The total cost of damages to those affected in Gerogery is yet to be determined.
"We are now awaiting advice from our legal team as to what the next course of action is and we understand assessors will come out and have a look at everyone's case on an individual basis," Mr Dwerryhouse said.
"Had it been settled early on in the piece, it would have cost council $10 million or $12 million.
"But now with the passage of time and the fact interest is calculated back to the date of the incident, it's going to cost them probably $25 to $30 million.
"The issue we have is whether the defence decides to challenge the decision and go to the High Court."
The Walla tip has stayed closed, but the concern of some residents is that not much else has changed in the town since the fire.
Mr Phillips believed the water supply available to Gerogery residents was not adequate in 2009 and still needed to be improved.
"The pipe-line between Gerogery West and Gerogery was not big enough, so with fire trucks taking water out, it dropped the pressure here in the town," he said.
"The problem was it was going to cost too much to re-build it - it's a long way from here to Gerogery West - but there's no reason why we can't have an earthen dam or tanks put in the town for a maximum of a day's supply of water, to get us through a fire.
"If they really wanted to sit down and talk to some people out here who understand what happened here on the day, not to bag them or pull them apart, but to sit down and make a fire plan, we could all look past what happened."
Mr Dwerryhouse's grievances with council have also been exacerbated over recent years by what he considers to be neglect of rural areas in spending.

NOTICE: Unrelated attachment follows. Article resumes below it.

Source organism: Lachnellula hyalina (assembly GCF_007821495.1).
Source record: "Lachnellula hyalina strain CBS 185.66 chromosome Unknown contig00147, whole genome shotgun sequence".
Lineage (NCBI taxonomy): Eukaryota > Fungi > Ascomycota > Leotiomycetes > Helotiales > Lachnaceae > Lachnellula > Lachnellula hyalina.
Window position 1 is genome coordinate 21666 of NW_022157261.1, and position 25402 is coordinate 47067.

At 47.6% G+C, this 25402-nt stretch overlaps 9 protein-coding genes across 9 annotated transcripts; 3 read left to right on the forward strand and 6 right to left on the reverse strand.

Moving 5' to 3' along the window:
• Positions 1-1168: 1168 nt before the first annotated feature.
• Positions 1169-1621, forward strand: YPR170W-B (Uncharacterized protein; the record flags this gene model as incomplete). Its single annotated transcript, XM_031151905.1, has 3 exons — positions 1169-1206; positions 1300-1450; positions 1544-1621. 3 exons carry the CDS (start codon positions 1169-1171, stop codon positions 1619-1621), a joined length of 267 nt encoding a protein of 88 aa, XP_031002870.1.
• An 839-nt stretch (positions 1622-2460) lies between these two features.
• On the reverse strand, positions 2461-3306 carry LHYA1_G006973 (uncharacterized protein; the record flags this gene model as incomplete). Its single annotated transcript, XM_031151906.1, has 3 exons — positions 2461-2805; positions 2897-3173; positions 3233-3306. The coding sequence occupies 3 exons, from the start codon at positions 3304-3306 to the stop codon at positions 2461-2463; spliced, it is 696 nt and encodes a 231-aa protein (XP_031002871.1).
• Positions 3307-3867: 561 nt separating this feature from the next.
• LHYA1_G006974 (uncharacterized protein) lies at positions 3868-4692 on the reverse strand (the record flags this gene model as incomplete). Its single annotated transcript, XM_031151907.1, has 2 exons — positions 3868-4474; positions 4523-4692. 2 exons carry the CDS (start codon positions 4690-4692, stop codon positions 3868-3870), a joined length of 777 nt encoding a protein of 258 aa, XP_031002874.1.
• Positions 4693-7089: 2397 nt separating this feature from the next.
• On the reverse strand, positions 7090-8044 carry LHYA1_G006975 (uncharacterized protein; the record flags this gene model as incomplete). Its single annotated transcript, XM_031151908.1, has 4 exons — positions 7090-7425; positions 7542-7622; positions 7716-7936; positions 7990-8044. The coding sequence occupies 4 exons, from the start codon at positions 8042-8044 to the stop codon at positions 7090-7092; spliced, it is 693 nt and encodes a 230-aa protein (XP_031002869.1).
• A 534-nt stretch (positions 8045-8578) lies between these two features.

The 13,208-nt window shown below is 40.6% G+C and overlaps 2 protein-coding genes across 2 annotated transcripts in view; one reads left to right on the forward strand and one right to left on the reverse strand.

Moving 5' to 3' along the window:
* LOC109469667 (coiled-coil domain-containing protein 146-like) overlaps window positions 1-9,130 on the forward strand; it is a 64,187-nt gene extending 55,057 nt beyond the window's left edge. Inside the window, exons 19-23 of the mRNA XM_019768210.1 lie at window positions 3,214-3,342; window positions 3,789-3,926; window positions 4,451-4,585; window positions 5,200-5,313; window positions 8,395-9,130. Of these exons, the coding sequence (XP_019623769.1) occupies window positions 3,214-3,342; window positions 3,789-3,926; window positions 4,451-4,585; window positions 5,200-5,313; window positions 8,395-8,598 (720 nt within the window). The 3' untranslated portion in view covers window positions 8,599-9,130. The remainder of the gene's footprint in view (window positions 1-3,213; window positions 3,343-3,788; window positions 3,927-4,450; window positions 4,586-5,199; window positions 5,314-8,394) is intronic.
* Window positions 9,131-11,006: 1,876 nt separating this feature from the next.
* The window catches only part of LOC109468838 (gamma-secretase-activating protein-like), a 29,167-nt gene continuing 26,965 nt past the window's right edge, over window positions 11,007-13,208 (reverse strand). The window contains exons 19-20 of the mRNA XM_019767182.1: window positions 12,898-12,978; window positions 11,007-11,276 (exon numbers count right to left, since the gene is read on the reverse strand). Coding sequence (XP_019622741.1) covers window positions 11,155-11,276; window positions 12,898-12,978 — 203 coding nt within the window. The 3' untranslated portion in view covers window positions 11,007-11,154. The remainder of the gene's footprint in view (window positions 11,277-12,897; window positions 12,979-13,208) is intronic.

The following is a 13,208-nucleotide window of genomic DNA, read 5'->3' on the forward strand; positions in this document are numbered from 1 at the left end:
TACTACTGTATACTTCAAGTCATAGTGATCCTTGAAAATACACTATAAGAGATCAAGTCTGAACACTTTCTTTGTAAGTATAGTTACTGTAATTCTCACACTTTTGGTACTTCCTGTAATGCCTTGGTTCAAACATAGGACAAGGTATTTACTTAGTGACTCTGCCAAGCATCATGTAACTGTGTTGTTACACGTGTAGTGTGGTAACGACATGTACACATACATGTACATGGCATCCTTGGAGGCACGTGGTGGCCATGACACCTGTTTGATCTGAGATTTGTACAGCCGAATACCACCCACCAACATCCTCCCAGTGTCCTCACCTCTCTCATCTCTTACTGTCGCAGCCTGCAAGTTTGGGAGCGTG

His request to reduce water charges for certain rural properties during the drought was rejected at the last council meeting, where it was outlined that council had implemented a range of drought support measures.
"We are trying to keep livestock alive and in reading the minutes of the last council meeting it became very obvious to me they are more concerned with the revenue that they would lose to the shire than they are about the ratepayers who they are supposed to represent," Mr Dwerryhouse said.
Mr Seidel said current hardship and the ongoing legal saga had taken its toll on the mental health of many, with the group waiting to see if council takes the matter to the High Court before the appeal period expires on May 15.
"It was been a David-Goliath-type battle, with the small farmers against a big insurance company," he said.
"We're still in limbo.
"We want closure and we want to move on with our lives, but it doesn't preclude the council from doing the right thing and planning for the future so this does not happen again.
"We can't see any evidence they're doing that at this point in time."
More on the case:
- Court hearing case against Greater Hume Shire Council over Gerogery fire told of poorly maintained fire break at Walla tip
- Class action following major fire dismissed by NSW Supreme Court
- Fire fight over major tip fire continues as appeal is lodged
- Walla and Gerogery fire fight returning to court
- Sharon Weber awarded $100,000 in damages for the fire that destroyed her home in 2009
Maddens Lawyers principal Kathryn Emeny said the matter would be referred back to the Supreme Court for directions to clear up how the individual or group claims to damages would progress for those in the class action.
"The NSW Court of Appeal has delivered a strong judgement in terms of the responsibilities councils owe to those living in their shires and that due care does need to be taken when managing potentially hazardous sites such as tips," she said.
"We're so pleased for the group members about the result that's been obtained and the strength of the judgement, and for Sharon Weber who has taken on that representative role on behalf of everyone impacted.
"In preparation for trial and mediation, we've undertaken assessments of participating group members' loss and damages.
"It gives us the indication (that total compensation could be more than $20 million).
"There may be people who haven't identified themselves to us, so it's important they do so now."
- To contact Maddens Lawyers call 1800 815 228.
- Greater Hume Council was approached for comment.